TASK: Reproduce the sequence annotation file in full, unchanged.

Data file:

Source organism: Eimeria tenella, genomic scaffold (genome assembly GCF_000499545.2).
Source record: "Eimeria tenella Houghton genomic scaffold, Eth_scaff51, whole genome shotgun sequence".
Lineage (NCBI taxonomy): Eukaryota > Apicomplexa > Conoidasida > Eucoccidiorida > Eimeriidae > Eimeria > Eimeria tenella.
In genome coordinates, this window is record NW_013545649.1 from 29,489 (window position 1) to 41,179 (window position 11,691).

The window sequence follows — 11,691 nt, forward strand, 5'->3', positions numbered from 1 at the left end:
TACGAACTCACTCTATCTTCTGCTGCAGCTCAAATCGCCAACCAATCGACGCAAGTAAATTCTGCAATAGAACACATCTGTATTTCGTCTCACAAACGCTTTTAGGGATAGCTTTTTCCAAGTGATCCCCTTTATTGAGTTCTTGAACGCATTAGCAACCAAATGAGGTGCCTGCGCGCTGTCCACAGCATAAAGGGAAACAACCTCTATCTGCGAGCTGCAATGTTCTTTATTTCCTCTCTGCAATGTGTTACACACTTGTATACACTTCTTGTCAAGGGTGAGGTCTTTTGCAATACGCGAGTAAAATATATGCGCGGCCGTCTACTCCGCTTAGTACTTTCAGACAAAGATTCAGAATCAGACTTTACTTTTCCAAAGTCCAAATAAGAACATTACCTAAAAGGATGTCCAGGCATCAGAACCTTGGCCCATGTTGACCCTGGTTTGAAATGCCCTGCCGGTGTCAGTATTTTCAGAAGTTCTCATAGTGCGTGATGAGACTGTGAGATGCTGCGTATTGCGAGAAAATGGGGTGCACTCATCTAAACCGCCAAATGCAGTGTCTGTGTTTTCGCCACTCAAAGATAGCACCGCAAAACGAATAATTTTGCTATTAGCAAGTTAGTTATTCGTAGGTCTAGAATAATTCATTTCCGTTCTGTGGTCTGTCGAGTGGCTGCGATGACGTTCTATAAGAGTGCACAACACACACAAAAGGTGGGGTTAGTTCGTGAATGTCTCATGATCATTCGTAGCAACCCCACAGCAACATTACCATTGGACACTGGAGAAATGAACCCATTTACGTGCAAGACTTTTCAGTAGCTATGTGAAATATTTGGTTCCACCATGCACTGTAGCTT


Source organism: Eimeria tenella, genomic scaffold (genome assembly GCF_000499545.2).
Source record: "Eimeria tenella Houghton genomic scaffold, Eth_scaff51, whole genome shotgun sequence".
Lineage (NCBI taxonomy): Eukaryota > Apicomplexa > Conoidasida > Eucoccidiorida > Eimeriidae > Eimeria > Eimeria tenella.
In genome coordinates, this window is record NW_013545649.1 from 29,489 (window position 1) to 41,179 (window position 11,691).

The window sequence follows — 11,691 nt, forward strand, 5'->3', positions numbered from 1 at the left end:
TACGAACTCACTCTATCTTCTGCTGCAGCTCAAATCGCCAACCAATCGACGCAAGTAAATTCTGCAATAGAACACATCTGTATTTCGTCTCACAAACGCTTTTAGGGATAGCTTTTTCCAAGTGATCCCCTTTATTGAGTTCTTGAACGCATTAGCAACCAAATGAGGTGCCTGCGCGCTGTCCACAGCATAAAGGGAAACAACCTCTATCTGCGAGCTGCAATGTTCTTTATTTCCTCTCTGCAATGTGTTACACACTTGTATACACTTCTTGTCAAGGGTGAGGTCTTTTGCAATACGCGAGTAAAATATATGCGCGGCCGTCTACTCCGCTTAGTACTTTCAGACAAAGATTCAGAATCAGACTTTACTTTTCCAAAGTCCAAATAAGAACATTACCTAAAAGGATGTCCAGGCATCAGAACCTTGGCCCATGTTGACCCTGGTTTGAAATGCCCTGCCGGTGTCAGTATTTTCAGAAGTTCTCATAGTGCGTGATGAGACTGTGAGATGCTGCGTATTGCGAGAAAATGGGGTGCACTCATCTAAACCGCCAAATGCAGTGTCTGTGTTTTCGCCACTCAAAGATAGCACCGCAAAACGAATAATTTTGCTATTAGCAAGTTAGTTATTCGTAGGTCTAGAATAATTCATTTCCGTTCTGTGGTCTGTCGAGTGGCTGCGATGACGTTCTATAAGAGTGCACAACACACACAAAAGGTGGGGTTAGTTCGTGAATGTCTCATGATCATTCGTAGCAACCCCACAGCAACATTACCATTGGACACTGGAGAAATGAACCCATTTACGTGCAAGACTTTTCAGTAGCTATGTGAAATATTTGGTTCCACCATGCACTGTAGCTT